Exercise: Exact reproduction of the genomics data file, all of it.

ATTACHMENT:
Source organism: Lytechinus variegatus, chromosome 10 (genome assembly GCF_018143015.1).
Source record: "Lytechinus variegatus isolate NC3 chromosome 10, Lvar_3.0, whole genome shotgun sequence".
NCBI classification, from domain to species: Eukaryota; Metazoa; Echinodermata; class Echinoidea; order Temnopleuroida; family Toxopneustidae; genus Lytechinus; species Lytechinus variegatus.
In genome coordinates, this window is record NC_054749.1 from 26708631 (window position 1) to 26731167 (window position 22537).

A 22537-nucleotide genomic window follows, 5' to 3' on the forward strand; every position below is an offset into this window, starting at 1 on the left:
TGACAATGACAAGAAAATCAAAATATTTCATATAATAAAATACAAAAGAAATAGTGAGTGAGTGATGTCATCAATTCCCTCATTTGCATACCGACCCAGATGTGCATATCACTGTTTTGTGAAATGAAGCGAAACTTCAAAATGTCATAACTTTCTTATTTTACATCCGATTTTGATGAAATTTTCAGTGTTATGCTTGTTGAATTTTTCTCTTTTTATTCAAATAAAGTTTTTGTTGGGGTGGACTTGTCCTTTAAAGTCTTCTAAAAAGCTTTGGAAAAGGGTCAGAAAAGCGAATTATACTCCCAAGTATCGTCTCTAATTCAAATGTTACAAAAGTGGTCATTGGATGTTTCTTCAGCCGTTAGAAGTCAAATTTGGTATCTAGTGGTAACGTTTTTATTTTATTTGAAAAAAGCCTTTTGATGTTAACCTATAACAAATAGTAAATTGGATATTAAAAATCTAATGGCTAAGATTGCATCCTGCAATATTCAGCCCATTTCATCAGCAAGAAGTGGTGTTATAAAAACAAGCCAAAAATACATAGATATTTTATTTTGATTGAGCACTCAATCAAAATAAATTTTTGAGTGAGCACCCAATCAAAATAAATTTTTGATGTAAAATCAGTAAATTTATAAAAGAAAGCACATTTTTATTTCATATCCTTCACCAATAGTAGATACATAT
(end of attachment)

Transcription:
Source organism: Lytechinus variegatus, chromosome 10 (genome assembly GCF_018143015.1).
Source record: "Lytechinus variegatus isolate NC3 chromosome 10, Lvar_3.0, whole genome shotgun sequence".
NCBI classification, from domain to species: Eukaryota; Metazoa; Echinodermata; class Echinoidea; order Temnopleuroida; family Toxopneustidae; genus Lytechinus; species Lytechinus variegatus.
In genome coordinates, this window is record NC_054749.1 from 26708631 (window position 1) to 26731167 (window position 22537).

A 22537-nucleotide genomic window follows, 5' to 3' on the forward strand; every position below is an offset into this window, starting at 1 on the left:
TGACAATGACAAGAAAATCAAAATATTTCATATAATAAAATACAAAAGAAATAGTGAGTGAGTGATGTCATCAATTCCCTCATTTGCATACCGACCCAGATGTGCATATCACTGTTTTGTGAAATGAAGCGAAACTTCAAAATGTCATAACTTTCTTATTTTACATCCGATTTTGATGAAATTTTCAGTGTTATGCTTGTTGAATTTTTCTCTTTTTATTCAAATAAAGTTTTTGTTGGGGTGGACTTGTCCTTTAAAGTCTTCTAAAAAGCTTTGGAAAAGGGTCAGAAAAGCGAATTATACTCCCAAGTATCGTCTCTAATTCAAATGTTACAAAAGTGGTCATTGGATGTTTCTTCAGCCGTTAGAAGTCAAATTTGGTATCTAGTGGTAACGTTTTTATTTTATTTGAAAAAAGCCTTTTGATGTTAACCTATAACAAATAGTAAATTGGATATTAAAAATCTAATGGCTAAGATTGCATCCTGCAATATTCAGCCCATTTCATCAGCAAGAAGTGGTGTTATAAAAACAAGCCAAAAATACATAGATATTTTATTTTGATTGAGCACTCAATCAAAATAAATTTTTGAGTGAGCACCCAATCAAAATAAATTTTTGATGTAAAATCAGTAAATTTATAAAAGAAAGCACATTTTTATTTCATATCCTTCACCAATAGTAGATACATAT